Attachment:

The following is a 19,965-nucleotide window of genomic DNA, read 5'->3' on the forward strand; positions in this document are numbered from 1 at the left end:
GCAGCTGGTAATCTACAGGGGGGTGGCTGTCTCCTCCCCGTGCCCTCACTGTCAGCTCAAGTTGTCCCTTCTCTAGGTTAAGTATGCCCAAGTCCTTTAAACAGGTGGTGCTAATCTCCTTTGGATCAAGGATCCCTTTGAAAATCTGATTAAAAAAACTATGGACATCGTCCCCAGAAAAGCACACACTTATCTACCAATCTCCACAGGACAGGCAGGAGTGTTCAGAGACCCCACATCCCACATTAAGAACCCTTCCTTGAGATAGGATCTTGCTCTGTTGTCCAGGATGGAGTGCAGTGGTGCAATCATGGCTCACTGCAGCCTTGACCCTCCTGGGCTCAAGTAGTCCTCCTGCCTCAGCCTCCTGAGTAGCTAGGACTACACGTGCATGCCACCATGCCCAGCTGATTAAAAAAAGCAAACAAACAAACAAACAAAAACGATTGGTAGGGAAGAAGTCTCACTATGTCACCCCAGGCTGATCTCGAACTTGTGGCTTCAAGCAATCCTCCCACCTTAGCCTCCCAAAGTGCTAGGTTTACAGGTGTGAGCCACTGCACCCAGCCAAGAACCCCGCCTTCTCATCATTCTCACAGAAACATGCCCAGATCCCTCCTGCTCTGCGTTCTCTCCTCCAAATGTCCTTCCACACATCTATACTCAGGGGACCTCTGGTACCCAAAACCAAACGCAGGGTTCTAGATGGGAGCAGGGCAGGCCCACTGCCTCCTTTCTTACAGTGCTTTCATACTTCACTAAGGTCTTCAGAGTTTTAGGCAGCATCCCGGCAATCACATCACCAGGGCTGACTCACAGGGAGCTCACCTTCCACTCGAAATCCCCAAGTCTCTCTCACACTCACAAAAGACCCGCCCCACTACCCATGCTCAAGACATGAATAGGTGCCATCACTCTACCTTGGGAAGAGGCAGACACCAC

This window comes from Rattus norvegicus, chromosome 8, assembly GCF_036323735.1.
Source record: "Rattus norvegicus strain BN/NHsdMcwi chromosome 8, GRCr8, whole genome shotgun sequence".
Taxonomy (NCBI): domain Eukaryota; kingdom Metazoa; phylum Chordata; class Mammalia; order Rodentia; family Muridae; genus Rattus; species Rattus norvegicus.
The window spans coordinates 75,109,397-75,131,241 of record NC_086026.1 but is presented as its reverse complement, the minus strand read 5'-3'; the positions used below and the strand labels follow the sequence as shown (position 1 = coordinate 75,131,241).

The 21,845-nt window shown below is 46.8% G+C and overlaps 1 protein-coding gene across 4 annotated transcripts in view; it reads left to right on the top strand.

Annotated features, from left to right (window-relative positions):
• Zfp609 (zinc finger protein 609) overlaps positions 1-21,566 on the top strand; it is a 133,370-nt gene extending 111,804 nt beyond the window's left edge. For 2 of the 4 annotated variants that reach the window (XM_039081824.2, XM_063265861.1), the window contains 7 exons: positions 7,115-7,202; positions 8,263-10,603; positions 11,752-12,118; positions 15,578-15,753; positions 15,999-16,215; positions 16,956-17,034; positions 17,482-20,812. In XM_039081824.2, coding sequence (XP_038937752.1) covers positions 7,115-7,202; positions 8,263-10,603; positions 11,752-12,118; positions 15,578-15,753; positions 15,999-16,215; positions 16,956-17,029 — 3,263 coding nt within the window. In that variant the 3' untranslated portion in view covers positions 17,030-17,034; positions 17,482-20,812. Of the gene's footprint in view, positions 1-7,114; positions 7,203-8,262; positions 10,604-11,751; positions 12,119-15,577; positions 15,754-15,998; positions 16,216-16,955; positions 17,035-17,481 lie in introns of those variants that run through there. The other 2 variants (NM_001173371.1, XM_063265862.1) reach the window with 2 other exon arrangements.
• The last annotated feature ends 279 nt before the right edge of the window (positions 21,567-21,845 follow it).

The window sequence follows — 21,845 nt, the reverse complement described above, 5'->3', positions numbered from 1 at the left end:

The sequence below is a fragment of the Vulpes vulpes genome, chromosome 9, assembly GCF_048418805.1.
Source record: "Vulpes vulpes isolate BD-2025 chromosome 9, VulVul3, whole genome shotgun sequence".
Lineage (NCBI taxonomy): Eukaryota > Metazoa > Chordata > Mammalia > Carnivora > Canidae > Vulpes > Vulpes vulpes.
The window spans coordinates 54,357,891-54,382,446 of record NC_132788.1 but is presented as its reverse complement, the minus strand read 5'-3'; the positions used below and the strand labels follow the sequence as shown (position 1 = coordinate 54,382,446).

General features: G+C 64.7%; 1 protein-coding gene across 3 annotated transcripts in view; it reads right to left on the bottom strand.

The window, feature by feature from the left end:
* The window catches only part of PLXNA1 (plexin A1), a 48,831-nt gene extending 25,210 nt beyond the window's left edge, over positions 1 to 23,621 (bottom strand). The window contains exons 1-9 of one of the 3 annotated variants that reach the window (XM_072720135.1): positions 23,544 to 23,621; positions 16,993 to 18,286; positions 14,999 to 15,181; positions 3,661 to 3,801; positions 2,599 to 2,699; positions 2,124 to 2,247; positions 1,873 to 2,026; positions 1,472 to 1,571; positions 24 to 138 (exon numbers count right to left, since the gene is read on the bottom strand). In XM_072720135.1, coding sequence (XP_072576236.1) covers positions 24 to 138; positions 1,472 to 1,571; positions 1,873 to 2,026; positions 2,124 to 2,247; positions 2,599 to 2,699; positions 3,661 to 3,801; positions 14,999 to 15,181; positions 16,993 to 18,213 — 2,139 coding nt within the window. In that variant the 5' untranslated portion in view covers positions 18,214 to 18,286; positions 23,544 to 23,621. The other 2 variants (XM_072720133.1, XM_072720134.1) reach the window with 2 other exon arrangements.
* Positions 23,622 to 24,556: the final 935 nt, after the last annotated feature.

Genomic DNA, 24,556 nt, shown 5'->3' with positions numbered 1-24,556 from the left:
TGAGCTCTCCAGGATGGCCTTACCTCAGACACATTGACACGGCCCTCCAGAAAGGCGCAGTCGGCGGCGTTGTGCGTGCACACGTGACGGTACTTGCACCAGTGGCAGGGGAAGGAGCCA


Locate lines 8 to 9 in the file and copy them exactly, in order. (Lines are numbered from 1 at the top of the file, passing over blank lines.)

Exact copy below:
Annotated features, from left to right (window-relative positions):
• Zfp609 (zinc finger protein 609) overlaps positions 1-21,566 on the top strand; it is a 133,370-nt gene extending 111,804 nt beyond the window's left edge. For 2 of the 4 annotated variants that reach the window (XM_039081824.2, XM_063265861.1), the window contains 7 exons: positions 7,115-7,202; positions 8,263-10,603; positions 11,752-12,118; positions 15,578-15,753; positions 15,999-16,215; positions 16,956-17,034; positions 17,482-20,812. In XM_039081824.2, coding sequence (XP_038937752.1) covers positions 7,115-7,202; positions 8,263-10,603; positions 11,752-12,118; positions 15,578-15,753; positions 15,999-16,215; positions 16,956-17,029 — 3,263 coding nt within the window. In that variant the 3' untranslated portion in view covers positions 17,030-17,034; positions 17,482-20,812. Of the gene's footprint in view, positions 1-7,114; positions 7,203-8,262; positions 10,604-11,751; positions 12,119-15,577; positions 15,754-15,998; positions 16,216-16,955; positions 17,035-17,481 lie in introns of those variants that run through there. The other 2 variants (NM_001173371.1, XM_063265862.1) reach the window with 2 other exon arrangements.